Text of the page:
3) Scale down
Your Champagne wishes and caviar dreams should not weigh heavy on the shoulders of your loved ones. If you need to crowdfund, set your sights on a small and affordable event. Take out the hand-calligraphed invitations, the thousand-dollar orchid arrangements, and the 12-piece band, and opt for things like e-vites and DIY centerpieces.
And if people wind up giving you more than you expected—great! You can put that money toward a honeymoon, a down payment, or give it to charity.
4) Be specific
Everybody could use some extra cheddar, so “please give us money” is not exactly a compelling call to action. Instead, break it down to specific things you want to get with the donations, including their approximate costs for clarity. Say you need $200 for the cake, or $300 for the DJ, and update the page with what you’ve been able to accomplish with the donations so far. That way, your guests don’t feel like they’re throwing money into a greed pit.
5) Do not expect gifts
You should actually never expect gifts, because they’re, you know, gifts. But if you’re going to ask for money to pay for a wedding, it should be in lieu of gifts. Cousin Mary should not be expected to chip in $100 for your dinner service on top of the money she was already going to spend on that food processor.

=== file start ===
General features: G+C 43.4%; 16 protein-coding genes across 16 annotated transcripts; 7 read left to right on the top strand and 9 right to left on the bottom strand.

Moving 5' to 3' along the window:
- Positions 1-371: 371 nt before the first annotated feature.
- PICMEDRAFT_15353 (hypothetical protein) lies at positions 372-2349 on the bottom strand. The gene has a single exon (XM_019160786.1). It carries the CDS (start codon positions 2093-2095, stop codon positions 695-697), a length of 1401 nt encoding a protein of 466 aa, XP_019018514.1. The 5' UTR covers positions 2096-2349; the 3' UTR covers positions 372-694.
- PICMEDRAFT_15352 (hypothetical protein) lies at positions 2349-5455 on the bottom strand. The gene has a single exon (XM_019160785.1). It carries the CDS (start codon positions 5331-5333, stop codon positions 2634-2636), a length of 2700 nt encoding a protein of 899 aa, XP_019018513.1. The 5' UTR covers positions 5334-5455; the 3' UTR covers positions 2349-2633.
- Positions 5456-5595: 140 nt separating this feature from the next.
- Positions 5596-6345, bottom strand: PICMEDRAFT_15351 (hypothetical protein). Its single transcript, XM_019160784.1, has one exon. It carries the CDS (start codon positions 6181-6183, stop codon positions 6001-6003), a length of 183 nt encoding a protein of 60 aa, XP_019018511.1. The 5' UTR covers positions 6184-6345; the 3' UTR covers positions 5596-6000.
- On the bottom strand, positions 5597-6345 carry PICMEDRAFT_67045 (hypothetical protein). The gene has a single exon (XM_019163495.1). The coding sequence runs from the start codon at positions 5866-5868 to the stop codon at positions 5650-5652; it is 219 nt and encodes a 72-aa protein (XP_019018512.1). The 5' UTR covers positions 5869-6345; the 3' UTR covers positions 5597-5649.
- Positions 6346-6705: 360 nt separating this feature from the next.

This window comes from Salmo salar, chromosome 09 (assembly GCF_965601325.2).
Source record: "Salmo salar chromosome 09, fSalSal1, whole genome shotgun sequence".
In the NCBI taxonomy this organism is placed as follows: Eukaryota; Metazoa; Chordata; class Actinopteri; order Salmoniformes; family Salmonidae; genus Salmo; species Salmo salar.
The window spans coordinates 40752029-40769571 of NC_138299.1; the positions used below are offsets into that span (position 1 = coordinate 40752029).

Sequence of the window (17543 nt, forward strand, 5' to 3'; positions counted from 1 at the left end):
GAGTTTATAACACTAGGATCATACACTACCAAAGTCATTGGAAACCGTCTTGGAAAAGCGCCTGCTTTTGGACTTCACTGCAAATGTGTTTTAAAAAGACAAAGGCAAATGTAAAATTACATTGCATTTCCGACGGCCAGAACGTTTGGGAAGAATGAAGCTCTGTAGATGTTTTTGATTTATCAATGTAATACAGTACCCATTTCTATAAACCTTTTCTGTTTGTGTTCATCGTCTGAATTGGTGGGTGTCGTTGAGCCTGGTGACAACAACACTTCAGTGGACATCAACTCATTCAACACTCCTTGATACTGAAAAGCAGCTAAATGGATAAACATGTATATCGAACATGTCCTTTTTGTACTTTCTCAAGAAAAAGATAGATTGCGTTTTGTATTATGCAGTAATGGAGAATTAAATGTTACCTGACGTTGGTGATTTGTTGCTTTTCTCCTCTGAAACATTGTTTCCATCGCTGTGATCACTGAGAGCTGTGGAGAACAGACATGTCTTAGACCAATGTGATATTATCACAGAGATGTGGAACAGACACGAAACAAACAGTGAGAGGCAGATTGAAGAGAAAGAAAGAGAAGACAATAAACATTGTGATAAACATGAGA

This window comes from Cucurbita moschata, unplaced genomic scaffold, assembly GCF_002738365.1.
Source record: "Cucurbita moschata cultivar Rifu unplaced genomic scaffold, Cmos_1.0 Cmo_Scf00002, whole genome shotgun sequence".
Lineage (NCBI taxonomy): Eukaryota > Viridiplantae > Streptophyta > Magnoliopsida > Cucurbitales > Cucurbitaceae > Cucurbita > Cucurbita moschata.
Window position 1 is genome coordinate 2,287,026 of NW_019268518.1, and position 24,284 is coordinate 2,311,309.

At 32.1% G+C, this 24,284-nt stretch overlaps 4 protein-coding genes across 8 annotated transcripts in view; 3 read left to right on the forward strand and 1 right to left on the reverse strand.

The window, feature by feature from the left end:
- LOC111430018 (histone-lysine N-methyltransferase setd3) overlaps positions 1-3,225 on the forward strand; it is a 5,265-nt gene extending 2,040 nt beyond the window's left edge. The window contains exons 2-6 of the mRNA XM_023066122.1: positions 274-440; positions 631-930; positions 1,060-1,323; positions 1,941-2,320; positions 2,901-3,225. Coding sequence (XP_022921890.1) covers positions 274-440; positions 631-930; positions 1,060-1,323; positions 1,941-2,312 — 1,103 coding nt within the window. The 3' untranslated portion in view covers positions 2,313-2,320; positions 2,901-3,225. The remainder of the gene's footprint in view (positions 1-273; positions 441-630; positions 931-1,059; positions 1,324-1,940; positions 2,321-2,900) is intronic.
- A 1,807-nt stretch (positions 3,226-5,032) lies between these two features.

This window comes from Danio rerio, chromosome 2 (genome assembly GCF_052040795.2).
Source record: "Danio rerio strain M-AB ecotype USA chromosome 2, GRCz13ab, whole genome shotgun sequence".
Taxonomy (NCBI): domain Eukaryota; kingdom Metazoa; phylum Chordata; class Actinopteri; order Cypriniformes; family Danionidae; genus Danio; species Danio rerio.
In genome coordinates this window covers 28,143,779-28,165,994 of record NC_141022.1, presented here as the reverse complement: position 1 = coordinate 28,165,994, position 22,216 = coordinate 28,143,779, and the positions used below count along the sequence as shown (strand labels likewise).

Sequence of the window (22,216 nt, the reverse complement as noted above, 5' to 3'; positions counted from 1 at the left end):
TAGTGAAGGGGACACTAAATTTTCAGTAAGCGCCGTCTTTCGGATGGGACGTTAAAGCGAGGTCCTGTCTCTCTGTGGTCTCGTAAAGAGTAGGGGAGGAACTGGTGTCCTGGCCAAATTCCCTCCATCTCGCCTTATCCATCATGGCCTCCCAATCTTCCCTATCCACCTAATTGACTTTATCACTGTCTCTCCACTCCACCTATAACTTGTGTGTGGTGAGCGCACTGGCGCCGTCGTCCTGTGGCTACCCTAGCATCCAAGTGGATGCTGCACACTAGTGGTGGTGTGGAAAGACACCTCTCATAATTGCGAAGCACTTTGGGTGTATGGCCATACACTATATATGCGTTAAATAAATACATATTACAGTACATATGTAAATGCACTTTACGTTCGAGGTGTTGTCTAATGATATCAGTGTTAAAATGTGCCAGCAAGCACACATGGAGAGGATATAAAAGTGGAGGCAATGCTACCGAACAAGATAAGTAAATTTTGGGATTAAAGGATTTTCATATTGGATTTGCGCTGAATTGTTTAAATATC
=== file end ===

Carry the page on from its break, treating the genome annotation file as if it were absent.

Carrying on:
6) Remember, even if you get zero dollars, you can still get married
Most marriage licenses cost between $10 and $100. Ultimately, that’s the only real cost associated with being legally married. Yes, our culture puts a lot of emphasis on weddings and the emotions and communities they represent, but if you just want to get married, you can absolutely do that.
And if your goal is to have a great wedding, remember that the people, not the bells and whistles, make the day meaningful and fun.
Photo via Wikimedia Commons
Jaya Saxena is a lifestyle writer and editor whose work focuses primarily on women's issues and web culture. Her writing has appeared in GQ, ELLE, the Toast, the New Yorker, Tthe Hairpin, BuzzFeed, Racked, Eater, Catapult, and others. She is the co-author of 'Dad Magazine,' the author of 'The Book Of Lost Recipes,' and the co-author of 'Basic Witches.'